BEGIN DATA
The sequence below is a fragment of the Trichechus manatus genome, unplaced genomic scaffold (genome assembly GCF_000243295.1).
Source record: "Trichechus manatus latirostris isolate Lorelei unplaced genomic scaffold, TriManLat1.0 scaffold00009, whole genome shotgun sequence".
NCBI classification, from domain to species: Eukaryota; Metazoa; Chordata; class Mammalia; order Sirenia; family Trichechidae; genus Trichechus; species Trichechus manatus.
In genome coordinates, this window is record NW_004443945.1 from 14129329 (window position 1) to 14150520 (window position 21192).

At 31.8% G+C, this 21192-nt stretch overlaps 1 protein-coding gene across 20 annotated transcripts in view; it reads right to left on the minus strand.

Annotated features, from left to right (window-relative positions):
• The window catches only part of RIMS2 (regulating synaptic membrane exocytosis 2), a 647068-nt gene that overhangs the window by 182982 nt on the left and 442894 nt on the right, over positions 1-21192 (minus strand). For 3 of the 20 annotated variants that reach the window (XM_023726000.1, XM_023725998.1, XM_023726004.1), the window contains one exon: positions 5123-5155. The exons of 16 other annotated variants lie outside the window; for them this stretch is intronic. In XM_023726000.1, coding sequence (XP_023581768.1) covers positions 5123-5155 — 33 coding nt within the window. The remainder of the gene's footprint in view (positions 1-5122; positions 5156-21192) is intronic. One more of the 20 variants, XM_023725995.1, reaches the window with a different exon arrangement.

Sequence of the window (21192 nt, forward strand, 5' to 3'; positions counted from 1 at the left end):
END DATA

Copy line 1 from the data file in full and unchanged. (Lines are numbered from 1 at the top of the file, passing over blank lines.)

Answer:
The sequence below is a fragment of the Trichechus manatus genome, unplaced genomic scaffold (genome assembly GCF_000243295.1).